You all know by now how I love World War II novels, especially historical romance. When I saw Wait for Me on Instagram a few months ago, I knew I had to give it a try. I had never before read a YA historical romance, so I wasn’t quite sure what to expect. I mostly hoped it would not be a cheesy rendition of a love story.
Lorna Anderson is a young Scottish girl who helps with a variety of things on her father’s farm after her brothers leave for the war. When a previously injured German prisoner of war is assigned to work on their farm, Lorna is disgusted. How is she expected to work alongside the enemy her brothers are fighting? As Lorna reluctantly begins working with Paul, she comes to see him as a human instead of an enemy.
While this book did not have a lot of the grittiness of the WWII novels I’m used to, it still gave an accurate depiction of war affecting every aspect of people’s way of life. The food and clothing rations would be a challenge for our spoiled society of today, which allows readers to experience some of the difficulty of the unfamiliar situations. Caroline Leech’s strongest attribute in this story is showing readers the humanity in war. Just because someone was from Germany, even fighting for Germany, did not mean they believed in the cause they were fighting for. Sometimes the “enemy’s” actions are based solely upon survival. In Paul’s case, he was simply another man fighting for his life. When people abandon their humanity to be cruel to the other side, they show that hate is the true enemy in the war and world.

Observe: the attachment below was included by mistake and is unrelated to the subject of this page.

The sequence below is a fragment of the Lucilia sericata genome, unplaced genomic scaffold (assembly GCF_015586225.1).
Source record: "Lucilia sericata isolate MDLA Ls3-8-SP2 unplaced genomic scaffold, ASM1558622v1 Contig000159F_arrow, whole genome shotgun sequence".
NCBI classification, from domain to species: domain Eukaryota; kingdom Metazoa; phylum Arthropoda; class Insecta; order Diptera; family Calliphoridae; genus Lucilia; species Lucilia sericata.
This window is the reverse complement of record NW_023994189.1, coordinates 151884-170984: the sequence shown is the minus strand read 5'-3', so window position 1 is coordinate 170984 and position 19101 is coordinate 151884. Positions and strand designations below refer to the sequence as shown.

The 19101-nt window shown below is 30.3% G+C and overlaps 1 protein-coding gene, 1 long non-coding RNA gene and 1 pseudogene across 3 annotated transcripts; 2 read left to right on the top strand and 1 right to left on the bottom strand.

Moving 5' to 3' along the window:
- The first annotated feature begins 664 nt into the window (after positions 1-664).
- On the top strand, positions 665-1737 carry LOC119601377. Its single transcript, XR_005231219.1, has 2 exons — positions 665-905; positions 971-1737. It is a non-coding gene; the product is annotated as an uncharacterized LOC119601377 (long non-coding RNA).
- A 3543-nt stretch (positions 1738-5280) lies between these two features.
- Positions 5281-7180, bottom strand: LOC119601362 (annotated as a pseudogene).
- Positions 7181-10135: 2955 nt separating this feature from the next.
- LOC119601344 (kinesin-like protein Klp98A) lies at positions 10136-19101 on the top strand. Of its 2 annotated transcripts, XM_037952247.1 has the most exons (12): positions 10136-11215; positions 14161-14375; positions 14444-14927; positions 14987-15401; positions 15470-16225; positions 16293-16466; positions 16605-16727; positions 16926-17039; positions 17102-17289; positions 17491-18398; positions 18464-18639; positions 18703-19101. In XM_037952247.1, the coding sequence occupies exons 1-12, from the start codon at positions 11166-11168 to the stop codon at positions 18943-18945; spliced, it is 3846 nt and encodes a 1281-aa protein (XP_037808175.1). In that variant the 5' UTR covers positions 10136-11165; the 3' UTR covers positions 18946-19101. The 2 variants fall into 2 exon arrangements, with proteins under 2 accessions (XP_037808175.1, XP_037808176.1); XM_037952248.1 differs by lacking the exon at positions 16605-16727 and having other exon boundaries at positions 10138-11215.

Wait for Me would be a great introduction to the genre of historical romance for young readers. It is a clean novel, an easy read, and allows readers to experience some of the conflicting feelings many would have felt during wartime without overwhelming with too much of the gore and evil of the era.
While the story was not quite as polished as I would hope for, it was still a solid and endearing novel worth reading. I would give this book 3.5 stars for the execution, leaning more towards 4 stars for the message the story conveyed. Overall, it was an enjoyable read (luckily, not cheesy at all) I would recommend to lovers of YA and historical fiction.
FUN FACT: Caroline Leech is from Scotland, but currently resides in Texas. Such a small world! There are so many authors in my home state.
I finally read The Bronze Horseman, people! That’s enough for a celebration in itself since it has been sitting on my Kindle app for almost a year now! Everyone raves about this book and I just knew I was going to love it intensely. You guys know how much I love a good World War II story. There’s a little part of me that is always anxious to read what I know will be an amazing book because I know I will only get to experience it for the first time, well, the first time. It’s incredible to fully live inside the pages of a book that one loves, but the pain of it being over is sometimes so devastating. It’s like having a friend move to the other side of the world to my empathetic brain. I don’t want to say goodbye. Luckily I have two more books to get me through my sorrows…at least until they are over. Continue reading “The Bronze Horseman – Review”